This was typical non-stop action from Patterson, et. al. I read this over the course of 2 days and with the usual short chapters, it was hard to put down. This one was about a magazine reporter who gets drawn into a very brutal mafia-style hit on a crime boss' attorney that happens while he is trying to interview an ex-baseball player at the next table in a restaurant. I've noticed with several recent Patterson books that he (or whoever writes these) uses a combination of 1st person and 3rd person narrative. I'm not a big fan of this style -- it sometimes is disconcerting and affects the flow of the story. Overall, I would give this one a mild recommendation. Not quite up to par with Patterson's earlier work.
This is not one of James Patterson better works of fiction. In fact the only reason I finished it was because I started it. I did not care for it and hope that he will soon stop mass producing books and get back to real writing.
I'm not a fast reader and I finished it in 2 days! The book keeps your attention. I love that Patterson and Roughan keep the chapters short which makes it easier to keep a readers attention.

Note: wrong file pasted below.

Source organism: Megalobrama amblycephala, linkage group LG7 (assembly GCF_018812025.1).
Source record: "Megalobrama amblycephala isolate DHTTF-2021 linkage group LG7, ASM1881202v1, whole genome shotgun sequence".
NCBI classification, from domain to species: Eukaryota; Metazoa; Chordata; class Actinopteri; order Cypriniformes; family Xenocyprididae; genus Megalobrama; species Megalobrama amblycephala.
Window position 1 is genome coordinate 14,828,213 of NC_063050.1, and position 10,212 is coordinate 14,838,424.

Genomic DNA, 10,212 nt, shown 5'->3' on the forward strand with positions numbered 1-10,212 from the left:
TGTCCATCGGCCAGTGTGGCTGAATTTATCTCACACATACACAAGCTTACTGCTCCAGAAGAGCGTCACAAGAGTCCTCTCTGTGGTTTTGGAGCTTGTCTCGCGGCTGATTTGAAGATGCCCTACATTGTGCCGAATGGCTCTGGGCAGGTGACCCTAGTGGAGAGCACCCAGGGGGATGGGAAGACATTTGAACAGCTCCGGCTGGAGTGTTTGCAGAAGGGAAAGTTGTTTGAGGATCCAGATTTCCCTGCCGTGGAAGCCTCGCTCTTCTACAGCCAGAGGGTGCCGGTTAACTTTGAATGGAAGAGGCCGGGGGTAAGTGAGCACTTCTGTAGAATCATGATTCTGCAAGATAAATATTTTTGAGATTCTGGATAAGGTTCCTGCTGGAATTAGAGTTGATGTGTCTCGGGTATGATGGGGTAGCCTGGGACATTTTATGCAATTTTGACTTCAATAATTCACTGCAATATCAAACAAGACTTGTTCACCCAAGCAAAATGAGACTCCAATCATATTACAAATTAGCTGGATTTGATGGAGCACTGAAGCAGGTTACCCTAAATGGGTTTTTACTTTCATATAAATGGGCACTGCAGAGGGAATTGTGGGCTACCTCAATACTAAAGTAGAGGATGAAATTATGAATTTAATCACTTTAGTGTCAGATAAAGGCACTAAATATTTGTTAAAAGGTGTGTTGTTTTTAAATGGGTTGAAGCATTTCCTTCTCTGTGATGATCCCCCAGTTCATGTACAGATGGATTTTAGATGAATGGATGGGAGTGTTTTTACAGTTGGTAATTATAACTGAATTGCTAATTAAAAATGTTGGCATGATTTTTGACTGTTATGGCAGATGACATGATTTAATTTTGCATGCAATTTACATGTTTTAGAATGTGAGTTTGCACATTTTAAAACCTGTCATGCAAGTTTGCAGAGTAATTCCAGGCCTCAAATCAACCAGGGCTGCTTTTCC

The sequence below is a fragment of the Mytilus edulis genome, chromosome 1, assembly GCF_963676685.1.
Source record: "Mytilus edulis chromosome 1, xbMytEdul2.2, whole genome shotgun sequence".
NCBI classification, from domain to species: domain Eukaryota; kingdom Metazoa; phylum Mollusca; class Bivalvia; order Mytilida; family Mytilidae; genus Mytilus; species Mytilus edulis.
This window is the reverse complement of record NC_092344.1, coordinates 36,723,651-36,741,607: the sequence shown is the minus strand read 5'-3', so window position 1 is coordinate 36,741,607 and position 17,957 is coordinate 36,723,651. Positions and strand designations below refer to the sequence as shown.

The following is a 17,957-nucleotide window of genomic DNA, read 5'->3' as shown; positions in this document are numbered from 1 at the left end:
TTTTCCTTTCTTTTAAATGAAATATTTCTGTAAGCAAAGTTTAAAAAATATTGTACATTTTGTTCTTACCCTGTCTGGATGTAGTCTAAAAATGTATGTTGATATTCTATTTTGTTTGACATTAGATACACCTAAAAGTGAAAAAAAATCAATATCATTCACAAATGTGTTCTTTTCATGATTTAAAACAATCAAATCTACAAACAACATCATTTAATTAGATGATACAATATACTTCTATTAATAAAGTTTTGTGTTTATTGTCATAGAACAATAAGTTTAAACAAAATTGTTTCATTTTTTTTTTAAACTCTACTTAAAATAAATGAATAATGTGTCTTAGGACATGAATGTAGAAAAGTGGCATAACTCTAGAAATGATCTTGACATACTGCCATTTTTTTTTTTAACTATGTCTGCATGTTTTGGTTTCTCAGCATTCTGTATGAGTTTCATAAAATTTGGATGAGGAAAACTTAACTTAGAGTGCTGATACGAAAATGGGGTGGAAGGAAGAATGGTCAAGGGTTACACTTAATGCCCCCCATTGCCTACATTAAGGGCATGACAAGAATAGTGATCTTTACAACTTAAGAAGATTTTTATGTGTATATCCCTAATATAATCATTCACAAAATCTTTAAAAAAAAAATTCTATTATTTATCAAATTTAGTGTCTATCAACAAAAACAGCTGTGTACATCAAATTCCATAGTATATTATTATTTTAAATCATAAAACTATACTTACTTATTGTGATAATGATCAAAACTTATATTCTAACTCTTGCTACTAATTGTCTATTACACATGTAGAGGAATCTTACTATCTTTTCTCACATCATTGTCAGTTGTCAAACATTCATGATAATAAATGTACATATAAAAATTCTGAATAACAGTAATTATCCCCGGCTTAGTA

It was a page turner with a twist at the end that I never saw coming!
Another hit for Patterson.
This book started out pretty good, but by page 150, I just gave up. Patterson's writing ? Was it his writing or the co author doing the writing? Luck for me it was a library book, and I wasn't out the $28.
This book has more twists and turns than a mountain switchback road, and the book's hero is likable, too. I wouldn't be a bit surprised to see reporter Nick Daniels show up in a few more books in the not too distant future.
I couldn't wait to finish this book! Not because it was interesting, but with a gruesome murder or crazy chase by big bad Mafia types in every short chapter, I just wanted to get to the end. Patterson's co-author, who I assume penned this novel, used the short chapter technique to keep people reading, with a cliffhanger every 3-4 pages. The story was a convoluted chase by a magazine writer to interview a has-been baseball player. Definitely not one of Patterson's best or more coherent plotlines.